Is it possible to create custom Expression classes? If so, does anyone have any examples? Inheriting from the framework abstract Expression class poses a problem in that its constructor takes an ExpressionType parameter, which is a framework enum type - I obviously cannot customise this!

Any ideas?


With .net 3.5 you can't do this because the Expression constructor takes in an ExpressionType enum value, and you can't add new node types to the enum.

You can't overload an existing node type either, because you can't inherit from any of the "leaf classes" (like BinaryExpression) because they are all sealed.

According to the MSDN docs it looks like you can do this in CLR v4, as long as you override the "Reduce" method and use a node type ExpressionType.Extension.

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This is exactly what the DLR code on codeplex had to do; in the end, they re-created the entire codebase in a different namespace (IIRC), until 4.0 gets shipped.

This doesn't necessarily play nicely with the C# compiler; I honestly haven't tried.

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  • Thanks Marc. Am i right in thinking that the DLR code will replace Linq expressions as the expression library of choice when c#4.0 ships? – MalcomTucker Jun 11 '09 at 14:56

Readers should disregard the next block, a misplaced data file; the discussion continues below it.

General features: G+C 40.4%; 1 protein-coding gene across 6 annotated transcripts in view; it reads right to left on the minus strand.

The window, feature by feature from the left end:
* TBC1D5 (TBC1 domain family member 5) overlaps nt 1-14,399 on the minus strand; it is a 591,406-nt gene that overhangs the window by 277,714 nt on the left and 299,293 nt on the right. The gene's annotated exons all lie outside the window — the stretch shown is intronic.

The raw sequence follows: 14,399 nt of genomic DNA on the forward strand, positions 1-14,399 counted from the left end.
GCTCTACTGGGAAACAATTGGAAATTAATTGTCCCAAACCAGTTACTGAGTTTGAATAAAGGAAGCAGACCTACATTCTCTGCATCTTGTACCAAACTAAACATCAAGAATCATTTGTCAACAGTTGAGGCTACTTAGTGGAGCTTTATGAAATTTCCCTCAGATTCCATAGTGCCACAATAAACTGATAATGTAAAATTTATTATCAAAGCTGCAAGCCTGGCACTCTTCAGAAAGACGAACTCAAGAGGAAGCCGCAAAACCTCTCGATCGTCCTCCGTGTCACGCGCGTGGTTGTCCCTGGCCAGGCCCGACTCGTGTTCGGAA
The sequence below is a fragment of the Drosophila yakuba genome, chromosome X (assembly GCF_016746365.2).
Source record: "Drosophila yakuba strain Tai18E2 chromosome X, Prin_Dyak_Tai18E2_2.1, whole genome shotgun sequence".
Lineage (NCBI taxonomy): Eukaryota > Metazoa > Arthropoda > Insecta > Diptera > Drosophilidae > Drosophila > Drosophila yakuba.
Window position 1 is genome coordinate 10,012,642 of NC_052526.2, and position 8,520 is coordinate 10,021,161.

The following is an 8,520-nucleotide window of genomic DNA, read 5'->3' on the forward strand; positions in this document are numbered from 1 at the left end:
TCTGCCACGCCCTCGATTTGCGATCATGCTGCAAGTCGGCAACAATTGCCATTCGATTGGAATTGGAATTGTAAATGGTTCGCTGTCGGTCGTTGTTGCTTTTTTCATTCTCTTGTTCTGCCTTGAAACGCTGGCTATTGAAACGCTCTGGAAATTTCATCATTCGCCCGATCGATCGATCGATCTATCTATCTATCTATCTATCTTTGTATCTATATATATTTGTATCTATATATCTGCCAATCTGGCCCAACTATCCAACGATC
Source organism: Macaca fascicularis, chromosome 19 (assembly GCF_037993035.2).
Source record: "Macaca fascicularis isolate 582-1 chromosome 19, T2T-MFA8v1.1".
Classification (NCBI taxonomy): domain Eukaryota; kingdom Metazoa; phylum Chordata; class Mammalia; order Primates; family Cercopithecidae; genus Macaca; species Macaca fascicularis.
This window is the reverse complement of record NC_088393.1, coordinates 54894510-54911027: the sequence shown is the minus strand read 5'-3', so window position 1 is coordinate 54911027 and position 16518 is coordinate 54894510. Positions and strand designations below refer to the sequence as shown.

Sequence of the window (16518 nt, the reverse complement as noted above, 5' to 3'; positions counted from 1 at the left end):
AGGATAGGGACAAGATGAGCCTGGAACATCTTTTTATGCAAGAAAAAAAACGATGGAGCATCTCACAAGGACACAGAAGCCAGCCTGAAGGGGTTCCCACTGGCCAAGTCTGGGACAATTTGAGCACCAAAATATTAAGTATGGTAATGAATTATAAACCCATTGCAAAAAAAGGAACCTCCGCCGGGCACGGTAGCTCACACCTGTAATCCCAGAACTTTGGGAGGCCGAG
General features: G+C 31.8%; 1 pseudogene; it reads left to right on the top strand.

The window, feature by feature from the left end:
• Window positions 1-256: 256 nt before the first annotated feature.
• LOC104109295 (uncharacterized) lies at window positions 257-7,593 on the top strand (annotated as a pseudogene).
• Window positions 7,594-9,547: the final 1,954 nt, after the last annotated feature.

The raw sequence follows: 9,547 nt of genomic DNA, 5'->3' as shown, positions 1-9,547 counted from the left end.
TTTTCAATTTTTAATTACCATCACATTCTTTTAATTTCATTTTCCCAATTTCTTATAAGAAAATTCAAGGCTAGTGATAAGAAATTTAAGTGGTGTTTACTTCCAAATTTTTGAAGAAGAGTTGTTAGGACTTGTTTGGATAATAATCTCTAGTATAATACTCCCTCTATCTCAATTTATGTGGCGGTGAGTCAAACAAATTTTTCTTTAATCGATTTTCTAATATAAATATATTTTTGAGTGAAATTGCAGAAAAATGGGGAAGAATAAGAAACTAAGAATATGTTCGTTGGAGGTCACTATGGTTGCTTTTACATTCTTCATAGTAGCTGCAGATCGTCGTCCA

I don't believe you can extend Expression, but I think you could add in a couple of your extension methods to create expression trees to simplify the generation.

For example, maybe you always like to compare 2 strings so you could add an extension method that would return the tree to do the comparison. You can also add an expression that calls a function elsewhere in your code so you could only write expression trees for stuff that absolutely has to be developed that way.

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I haven't tried this myself either, but I agree with Scott's statement that this should work in 4.0.

Specifically, the Expression Tree Spec on CodePlex says this about the NodeType property:

Derivations of Expression that are not in the common set of nodes in .NET should return node kind Extension

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